While I don’t like meetings any more than the next, e-mail is very cumbersome for getting grtting groups to work through issues (also assumes people actually read them). Some of the online collaborative tools are great. However, my organization hasn’t adopted them and few people have integrated them into their day to day workflow.

  3. Travis says

    A ten minute meeting isn’t really a meeting it is an update. You get the key people together, they have 1 or 2 minutes to speak and the the person in charge dishes out the praise, suggestions, or future goal. I have never had an update that I couldn’t stand because they were so fast.

    I have to say that I am a teacher and alot of the things on here are carried over into the classroom for high school students. Starting on time and having an agenda are key. Ending on time is a must. Having something to do the first few minutes occupies the people and gives a few moments of time for set up if necessary. And any lesson where the teacher talks longer than 7 to 10 minutes is dead.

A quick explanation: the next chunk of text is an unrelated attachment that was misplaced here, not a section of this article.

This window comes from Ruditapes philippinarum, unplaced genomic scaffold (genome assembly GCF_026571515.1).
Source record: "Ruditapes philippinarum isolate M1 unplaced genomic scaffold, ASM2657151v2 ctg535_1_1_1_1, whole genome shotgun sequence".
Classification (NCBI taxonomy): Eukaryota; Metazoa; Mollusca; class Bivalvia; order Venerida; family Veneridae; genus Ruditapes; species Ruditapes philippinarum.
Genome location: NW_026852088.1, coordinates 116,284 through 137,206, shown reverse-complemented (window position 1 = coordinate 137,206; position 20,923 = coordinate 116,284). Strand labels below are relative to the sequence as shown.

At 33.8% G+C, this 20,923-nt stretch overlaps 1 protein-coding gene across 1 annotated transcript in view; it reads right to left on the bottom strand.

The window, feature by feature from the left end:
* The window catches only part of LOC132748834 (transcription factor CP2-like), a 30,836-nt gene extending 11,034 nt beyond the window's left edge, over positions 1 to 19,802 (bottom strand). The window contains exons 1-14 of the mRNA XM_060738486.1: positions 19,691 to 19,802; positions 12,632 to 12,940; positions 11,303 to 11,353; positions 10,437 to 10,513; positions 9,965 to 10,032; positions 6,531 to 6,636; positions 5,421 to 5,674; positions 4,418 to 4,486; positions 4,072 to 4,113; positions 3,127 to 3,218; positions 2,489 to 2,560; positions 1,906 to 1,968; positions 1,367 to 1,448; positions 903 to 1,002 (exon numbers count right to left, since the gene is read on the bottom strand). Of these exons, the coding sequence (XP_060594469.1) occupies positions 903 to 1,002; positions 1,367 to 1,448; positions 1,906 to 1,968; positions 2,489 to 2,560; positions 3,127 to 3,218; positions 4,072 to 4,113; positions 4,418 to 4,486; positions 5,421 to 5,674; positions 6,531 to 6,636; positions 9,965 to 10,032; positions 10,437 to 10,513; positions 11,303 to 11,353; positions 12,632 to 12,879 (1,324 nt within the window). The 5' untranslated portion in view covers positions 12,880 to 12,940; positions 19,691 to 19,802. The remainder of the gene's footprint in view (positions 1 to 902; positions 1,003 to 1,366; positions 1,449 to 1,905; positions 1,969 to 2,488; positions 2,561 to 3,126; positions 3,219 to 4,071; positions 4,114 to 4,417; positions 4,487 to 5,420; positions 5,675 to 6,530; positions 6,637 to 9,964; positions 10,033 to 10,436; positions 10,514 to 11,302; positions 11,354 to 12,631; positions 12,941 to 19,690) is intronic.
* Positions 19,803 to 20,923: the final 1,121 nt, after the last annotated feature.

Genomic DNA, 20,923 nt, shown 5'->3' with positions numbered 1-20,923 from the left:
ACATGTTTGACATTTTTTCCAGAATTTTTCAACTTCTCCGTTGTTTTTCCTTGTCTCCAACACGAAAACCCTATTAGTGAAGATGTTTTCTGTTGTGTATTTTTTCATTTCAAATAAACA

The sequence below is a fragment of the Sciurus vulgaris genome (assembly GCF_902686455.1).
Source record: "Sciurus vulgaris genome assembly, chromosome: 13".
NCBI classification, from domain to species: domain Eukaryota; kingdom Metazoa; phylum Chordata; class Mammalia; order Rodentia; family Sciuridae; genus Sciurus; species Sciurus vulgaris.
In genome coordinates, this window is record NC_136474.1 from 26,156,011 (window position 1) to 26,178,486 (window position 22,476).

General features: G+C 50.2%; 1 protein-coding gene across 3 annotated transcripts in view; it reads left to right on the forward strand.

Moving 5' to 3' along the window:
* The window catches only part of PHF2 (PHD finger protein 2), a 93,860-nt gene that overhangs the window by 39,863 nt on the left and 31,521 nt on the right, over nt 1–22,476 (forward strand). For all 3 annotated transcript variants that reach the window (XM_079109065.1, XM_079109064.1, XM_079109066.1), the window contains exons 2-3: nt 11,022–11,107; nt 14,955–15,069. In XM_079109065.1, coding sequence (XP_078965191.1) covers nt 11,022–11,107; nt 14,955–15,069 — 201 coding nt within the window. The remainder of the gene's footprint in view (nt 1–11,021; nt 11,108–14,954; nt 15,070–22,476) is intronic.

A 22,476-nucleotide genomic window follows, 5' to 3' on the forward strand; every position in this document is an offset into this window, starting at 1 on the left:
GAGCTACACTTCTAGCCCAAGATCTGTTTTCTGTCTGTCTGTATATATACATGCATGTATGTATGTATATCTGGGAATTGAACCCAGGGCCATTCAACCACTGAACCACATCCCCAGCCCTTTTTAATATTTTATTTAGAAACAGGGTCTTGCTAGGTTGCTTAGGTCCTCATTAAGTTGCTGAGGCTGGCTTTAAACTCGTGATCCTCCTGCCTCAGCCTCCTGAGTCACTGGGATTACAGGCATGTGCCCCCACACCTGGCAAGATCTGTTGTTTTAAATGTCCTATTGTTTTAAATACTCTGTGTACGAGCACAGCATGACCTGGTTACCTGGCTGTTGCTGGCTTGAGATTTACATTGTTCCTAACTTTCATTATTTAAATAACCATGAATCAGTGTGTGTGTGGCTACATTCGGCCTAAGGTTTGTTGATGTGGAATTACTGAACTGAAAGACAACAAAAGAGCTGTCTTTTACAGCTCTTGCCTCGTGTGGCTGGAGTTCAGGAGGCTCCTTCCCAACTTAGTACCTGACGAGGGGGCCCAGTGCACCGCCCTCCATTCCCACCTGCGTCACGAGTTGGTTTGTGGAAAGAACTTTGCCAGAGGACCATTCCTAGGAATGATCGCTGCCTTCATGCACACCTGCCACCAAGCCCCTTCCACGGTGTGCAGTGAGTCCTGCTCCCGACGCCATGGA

And start an argument, they are memorable and do work.

    Good stuff I am passing this along to my dept head.

    • says

      I had a teacher who would always walk into class 1 or 2 minutes early, look at his watch, announce “we’re late!” and start teaching. However, he always went 4 or 5 minutes beyond when the class was supposed to get out. We finally decided that he would announce “we’re late!” no matter what time it said on his watch.